Foreword by Heather Pritchard

My grandmother Anna Neufeld often said, both to comfort me and to put things in perspective, “This too will pass.” Of course, our time in this world is finite (she moved off the farm in her 70’s and died at 99), and the land, too, passes on. 

Where someone in the family wants to continue to farm, it may stay a family farm – but it often gets complicated if other family members expect to receive a financial legacy that can only be realized by selling the land. The land is more vulnerable to being lost to food production when no one wants to farm. Indeed, it is increasingly rare that offspring are interested in continuing their parents’ farming tradition, and new farmers aren’t likely to be able to buy the land at today’s highly speculative and unaffordable real estate market prices. 

How to make land available to new entrants into agriculture takes imagination and careful planning – but we do have choices when it comes to acquiring land. Across B.C. there are over 20 farms where land ownership is shared and there is more than one agricultural enterprise accessing it. We call these farms Community Farms and they are diverse. They may have been donated and put into trust, be owned by the municipality and leased out, be held by a faith-based community, or be a co-operative. 

Take Fraser Common Farm Co-operative (a non-profit co-op) in the Fraser Valley where I live and Glorious Organics Co-operative (an agricultural worker co-op) that leases the land. We have been foraging for wild edibles in the woodlot, picking fruit from the orchard, intensively cultivating just over six acres of mixed greens, vegetables, berries, herbs and flowers, integrating chickens and sheep into our farming operation, and hosting tours, cultural activities, workshops, long tables and kids camps for over 35 years. More important, our members, diverse in age and skills, address the difficult issue of succession in a natural way. As people age the work they do changes to match their capacity and new co-op members take over the more physically demanding jobs.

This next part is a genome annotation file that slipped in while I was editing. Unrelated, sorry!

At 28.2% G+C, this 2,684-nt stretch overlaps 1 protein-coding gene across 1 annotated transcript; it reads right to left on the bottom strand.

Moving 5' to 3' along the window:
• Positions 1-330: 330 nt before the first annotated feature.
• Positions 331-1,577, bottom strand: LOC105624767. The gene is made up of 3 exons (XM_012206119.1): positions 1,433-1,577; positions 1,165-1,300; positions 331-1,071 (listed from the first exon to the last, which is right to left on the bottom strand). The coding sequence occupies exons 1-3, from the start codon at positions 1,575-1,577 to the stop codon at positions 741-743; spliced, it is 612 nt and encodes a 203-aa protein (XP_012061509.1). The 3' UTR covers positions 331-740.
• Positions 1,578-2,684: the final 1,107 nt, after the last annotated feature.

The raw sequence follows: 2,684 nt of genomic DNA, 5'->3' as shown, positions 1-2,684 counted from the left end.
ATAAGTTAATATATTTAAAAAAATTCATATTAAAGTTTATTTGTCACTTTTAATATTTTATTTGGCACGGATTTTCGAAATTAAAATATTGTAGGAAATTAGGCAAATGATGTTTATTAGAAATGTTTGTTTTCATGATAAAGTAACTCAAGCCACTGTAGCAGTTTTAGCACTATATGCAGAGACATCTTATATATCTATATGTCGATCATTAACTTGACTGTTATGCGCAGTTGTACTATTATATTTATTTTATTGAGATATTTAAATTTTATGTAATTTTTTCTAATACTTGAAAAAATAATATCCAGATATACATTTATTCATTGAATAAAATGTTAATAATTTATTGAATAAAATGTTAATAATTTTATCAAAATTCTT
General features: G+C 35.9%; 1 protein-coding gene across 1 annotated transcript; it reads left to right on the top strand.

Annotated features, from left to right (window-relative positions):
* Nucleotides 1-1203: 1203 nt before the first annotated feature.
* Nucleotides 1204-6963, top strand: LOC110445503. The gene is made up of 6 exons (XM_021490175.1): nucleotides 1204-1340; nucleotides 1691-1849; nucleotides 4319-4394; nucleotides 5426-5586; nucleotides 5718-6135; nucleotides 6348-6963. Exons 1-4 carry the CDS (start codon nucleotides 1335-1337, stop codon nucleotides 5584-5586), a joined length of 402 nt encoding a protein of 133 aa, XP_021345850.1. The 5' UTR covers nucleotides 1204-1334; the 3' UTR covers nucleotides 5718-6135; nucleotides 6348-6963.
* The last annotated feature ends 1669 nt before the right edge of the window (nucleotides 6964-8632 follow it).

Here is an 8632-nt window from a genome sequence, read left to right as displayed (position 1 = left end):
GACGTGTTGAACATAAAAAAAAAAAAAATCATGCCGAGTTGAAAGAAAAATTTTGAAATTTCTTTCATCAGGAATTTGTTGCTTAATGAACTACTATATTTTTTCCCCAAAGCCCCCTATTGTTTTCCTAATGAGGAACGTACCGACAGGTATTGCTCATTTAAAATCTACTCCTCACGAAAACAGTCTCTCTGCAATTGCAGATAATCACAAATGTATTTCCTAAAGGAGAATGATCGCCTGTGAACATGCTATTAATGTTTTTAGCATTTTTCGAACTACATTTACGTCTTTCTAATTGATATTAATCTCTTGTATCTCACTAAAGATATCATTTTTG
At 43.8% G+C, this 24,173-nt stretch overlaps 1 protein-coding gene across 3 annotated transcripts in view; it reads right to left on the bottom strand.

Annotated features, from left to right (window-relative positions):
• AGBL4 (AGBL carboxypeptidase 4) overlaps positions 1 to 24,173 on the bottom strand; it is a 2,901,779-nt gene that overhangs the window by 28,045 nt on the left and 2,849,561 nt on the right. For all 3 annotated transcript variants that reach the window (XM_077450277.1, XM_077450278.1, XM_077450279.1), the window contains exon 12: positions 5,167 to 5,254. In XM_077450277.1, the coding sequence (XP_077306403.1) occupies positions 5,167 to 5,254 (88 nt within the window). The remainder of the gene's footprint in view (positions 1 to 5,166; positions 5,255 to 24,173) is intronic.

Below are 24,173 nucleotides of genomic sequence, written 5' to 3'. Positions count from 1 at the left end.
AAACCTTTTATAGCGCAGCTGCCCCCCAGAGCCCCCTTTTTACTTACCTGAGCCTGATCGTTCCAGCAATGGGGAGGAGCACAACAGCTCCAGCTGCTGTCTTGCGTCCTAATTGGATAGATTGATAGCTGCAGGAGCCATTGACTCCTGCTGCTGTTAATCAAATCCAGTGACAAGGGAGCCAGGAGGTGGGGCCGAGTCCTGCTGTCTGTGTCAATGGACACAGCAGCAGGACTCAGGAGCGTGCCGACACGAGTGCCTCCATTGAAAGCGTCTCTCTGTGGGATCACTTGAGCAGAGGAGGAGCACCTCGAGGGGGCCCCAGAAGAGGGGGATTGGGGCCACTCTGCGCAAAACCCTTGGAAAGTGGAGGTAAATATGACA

When it seems unaffordable for even a co-operative to purchase the land, there is the option of acquiring it, by donation or purchase and putting it into trust. For this reason, we incorporated the Foodlands Co-operative of BC, a provincial land trust. We call it a foodlands trust, rather than a farmland trust, to honour and include Indigenous food systems, which are inclusive of hunting, gathering, fishing, and trapping rather than just production farming. This simple change in language expanded our mandate beyond production to the ecology of the land and all it provides. We became “stewards” not “owners” who take “responsibility” for the land instead of “managing” it. 

This is just one example of the shift in perspective we will need to navigate land access challenges into the future: a shift in the way we think about land, a shift from commodity to community. There are solutions out there to transition land and farms to the next generation – and by and large the solutions mean coming together, bridging generations, cultures, and perspectives, and working together in new and innovative ways. If we work together, we can make it happen!


Heather Pritchard is committed to passing on the skills, land, partnerships, sustainable practices and biodiverse seeds to the next generation of farmers in B.C. She has been a leader in promoting different forms of land tenure that will allow people who want to farm to have access to land in the future. Heather is a founding member of FarmFolk CityFolk and is the founder and director of the Foodlands Co-operative of BC. She is a co-founder/farmer with Glorious Organics Co-op in the Fraser Valley and a resident member of Fraser Common Farm Co-operative, a community farm in the Township of Langley, B.C. where she has been farming since 1985.

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